Nauti Intentions (Nauti #4) Yvette's Haven (Scanguards Vampires #4)
The ancient lake was that way. Blocked by hundreds of feet of limestone and darkness and tunnel, perhaps, but it was down there all the same. Dread unspooled in Vivia’s veins. Jana had always insisted the lake remain secret. No one could know of it. Ever.
Jack bounced around on one side of the room, rolling his neck, like he thought he was Muhammad Ali. Milo smiled and went about pushing all the furniture to the side of the room so they’d been less likely to damage things if they tussled.Bobby, you should probably move, I said, flipping a page in the law book that I was only half-reading.
Bobby did what he was told, climbing up on the couch next to me. I’m not sure exactly why Milo and Jack were fighting, since they’d never been the kind of boys that even play fought. It probably had something to do with the fact that Jack was all riled up from video games, and both of them were bored.They both eyed each other up, grinning like idiots, and neither of them really knew how to start a fight. Any time they fought, somebody else had started it.You ready? Milo asked, suppressing laughter.
Hexed (The Iron Druid Chronicles #2)
I was born ready! Jack declared.Milo rushed Jack half-heartedly, but Jack responded with as much intensity as he could muster. He sidestepped Milo and tripped him, but Milo caught his balance before he even stumbled. He turned on Jack, swinging his leg around, so he knocked Jack’s feet out from under him.
Jack fell to the floor with a bit of a bang, smiling up at Milo and looking surprised. Matilda barked and wagged her tail. I didn’t want her getting hurt in the fray, so I got up and let her out the back patio.
On my way back, I heard a horrible crashing sound, and I ran to the living room. Jack lay sprawled out in a pile of a broken chair, with a broken picture shattered on the floor behind him. Milo stood on the other side of the room, looking rather proud of himself.Six of the vizers saluted at her as she stalked by; seven did not.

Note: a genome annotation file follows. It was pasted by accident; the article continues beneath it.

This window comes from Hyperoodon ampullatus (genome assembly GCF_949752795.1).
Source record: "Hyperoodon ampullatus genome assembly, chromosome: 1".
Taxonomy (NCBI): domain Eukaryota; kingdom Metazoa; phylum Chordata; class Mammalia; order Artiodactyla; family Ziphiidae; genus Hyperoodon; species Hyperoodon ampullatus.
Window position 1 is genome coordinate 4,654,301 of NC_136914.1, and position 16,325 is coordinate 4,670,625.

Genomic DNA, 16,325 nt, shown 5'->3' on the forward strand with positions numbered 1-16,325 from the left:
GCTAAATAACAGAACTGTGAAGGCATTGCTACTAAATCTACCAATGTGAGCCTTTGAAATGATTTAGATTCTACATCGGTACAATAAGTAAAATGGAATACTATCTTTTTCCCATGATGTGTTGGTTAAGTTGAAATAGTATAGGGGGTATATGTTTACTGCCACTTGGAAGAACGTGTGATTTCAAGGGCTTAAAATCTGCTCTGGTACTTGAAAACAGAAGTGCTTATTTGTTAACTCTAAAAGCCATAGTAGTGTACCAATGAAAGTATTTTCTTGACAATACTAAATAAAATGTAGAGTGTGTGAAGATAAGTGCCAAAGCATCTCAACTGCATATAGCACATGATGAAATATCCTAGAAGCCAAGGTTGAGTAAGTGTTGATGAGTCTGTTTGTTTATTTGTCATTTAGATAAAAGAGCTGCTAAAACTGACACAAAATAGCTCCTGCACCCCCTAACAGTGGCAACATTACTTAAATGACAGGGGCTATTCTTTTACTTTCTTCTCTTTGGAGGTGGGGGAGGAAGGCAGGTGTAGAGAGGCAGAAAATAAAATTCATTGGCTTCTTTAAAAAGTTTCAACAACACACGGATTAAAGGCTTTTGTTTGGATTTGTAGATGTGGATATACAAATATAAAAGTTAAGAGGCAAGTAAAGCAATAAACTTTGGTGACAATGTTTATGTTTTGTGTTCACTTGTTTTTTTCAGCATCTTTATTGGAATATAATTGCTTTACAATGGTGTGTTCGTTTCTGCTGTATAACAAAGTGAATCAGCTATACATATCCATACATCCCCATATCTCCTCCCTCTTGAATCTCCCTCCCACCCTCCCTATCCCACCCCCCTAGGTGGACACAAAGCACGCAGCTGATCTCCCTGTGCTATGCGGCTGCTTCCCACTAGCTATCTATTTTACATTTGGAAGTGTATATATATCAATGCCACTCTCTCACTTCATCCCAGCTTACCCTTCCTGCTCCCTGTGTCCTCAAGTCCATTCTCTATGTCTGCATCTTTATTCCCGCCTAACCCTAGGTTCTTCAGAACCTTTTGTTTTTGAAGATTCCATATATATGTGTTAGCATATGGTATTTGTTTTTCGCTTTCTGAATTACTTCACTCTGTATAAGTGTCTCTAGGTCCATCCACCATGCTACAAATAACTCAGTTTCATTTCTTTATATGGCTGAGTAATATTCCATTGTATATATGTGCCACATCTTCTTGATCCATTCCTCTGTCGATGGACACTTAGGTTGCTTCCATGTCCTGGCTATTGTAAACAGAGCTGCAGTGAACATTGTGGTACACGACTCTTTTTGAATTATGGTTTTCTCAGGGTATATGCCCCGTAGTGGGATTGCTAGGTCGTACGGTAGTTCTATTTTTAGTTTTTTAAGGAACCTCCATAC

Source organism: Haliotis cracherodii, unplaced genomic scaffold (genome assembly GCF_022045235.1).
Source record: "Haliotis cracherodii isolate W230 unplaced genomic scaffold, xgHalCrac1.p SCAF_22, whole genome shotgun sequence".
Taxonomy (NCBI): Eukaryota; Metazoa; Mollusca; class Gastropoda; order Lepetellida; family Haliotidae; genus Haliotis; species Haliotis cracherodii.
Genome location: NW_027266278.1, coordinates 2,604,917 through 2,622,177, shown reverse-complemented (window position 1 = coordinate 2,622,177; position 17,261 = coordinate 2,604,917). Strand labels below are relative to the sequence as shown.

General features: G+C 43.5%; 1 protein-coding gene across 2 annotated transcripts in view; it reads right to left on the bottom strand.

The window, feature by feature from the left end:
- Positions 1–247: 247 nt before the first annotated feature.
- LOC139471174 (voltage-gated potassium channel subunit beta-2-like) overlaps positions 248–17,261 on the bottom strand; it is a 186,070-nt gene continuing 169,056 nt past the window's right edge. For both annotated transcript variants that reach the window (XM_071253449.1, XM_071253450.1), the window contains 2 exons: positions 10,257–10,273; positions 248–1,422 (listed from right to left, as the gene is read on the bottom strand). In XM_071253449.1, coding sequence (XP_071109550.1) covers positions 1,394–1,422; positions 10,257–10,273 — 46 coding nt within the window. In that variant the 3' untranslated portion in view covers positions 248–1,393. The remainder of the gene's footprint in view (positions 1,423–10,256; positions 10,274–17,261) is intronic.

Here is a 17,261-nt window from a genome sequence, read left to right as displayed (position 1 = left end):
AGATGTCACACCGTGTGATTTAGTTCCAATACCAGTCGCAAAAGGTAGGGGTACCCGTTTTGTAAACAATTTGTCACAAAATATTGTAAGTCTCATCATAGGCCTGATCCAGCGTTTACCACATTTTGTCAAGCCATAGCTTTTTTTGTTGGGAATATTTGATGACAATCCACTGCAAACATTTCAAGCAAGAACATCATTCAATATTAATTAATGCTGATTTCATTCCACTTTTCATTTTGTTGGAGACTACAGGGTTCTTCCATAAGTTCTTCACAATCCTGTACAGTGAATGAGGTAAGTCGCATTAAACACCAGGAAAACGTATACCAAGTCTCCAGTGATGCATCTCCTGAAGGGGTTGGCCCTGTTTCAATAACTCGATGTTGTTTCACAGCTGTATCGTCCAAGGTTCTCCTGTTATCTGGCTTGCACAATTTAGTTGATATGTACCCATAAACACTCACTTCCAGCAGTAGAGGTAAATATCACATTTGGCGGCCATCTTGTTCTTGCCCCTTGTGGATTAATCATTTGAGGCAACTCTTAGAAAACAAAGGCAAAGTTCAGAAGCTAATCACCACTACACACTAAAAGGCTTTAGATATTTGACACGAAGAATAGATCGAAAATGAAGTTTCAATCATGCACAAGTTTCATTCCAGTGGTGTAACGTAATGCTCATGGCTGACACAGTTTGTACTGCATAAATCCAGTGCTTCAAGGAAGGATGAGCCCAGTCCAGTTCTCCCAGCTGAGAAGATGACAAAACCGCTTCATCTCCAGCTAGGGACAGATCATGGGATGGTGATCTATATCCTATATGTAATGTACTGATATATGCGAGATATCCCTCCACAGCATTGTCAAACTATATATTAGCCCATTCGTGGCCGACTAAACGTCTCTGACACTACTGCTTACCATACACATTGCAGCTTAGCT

Resistance. That was all Vivia ever met these days, and her brother had been the worst of them. He had argued her every command and questioned her every move.Well, at least he was no longer a problem. Now, if only the High Council would join him.
Will she become her mother, the vizers all wondered, the queen by blood but with madness in her head? Or will she become her father, the Nihar vizer who now rules as regent and for whom command comes as easily as breath?Vivia already knew the answer. She knew it because she’d decided long ago to be a Nihar through and through. She would never become her mother. She would never let madness and darkness claim her. She would be the ruler the High Council expected.
She just had to keep acting. Keep moving. A little bit longer, and with no looking back. No regrets. For even if the High Council finally handed over the title she was born to, they could always snatch it back—just as they had done to her mother in those final days thirteen years ago.Vivia reached the end of the table, with its worn finish and chipped corners. Thick vellum maps covered the time-pocked surface. Nubrevna, the Sirmayans, the Hundred Isles—all of the Witchlands could be examined at the stretch of an arm.
Right now, maps of the city lay open with fat rocks weighing down the curling edges. Curse them. The bastards had started the meeting without her.From war to waste removal, nothing happened without the High Council’s input. Yet all final decisions fell to the King Regent.
Or now, since Serafin rarely left his bed, the final decisions fell to Vivia.Princess, Serrit Linday crooned, leaning onto the table. Even though he was only a few months older than Vivia’s twenty-three years, he wore old-fashioned robes. The kind Marstoki scholars and ancient spinsters favored, and like all Lindays, he wore the Witchmark of a Plantwitch on the back of his hand—a hand he was currently flexing as he rapped impatiently at the table.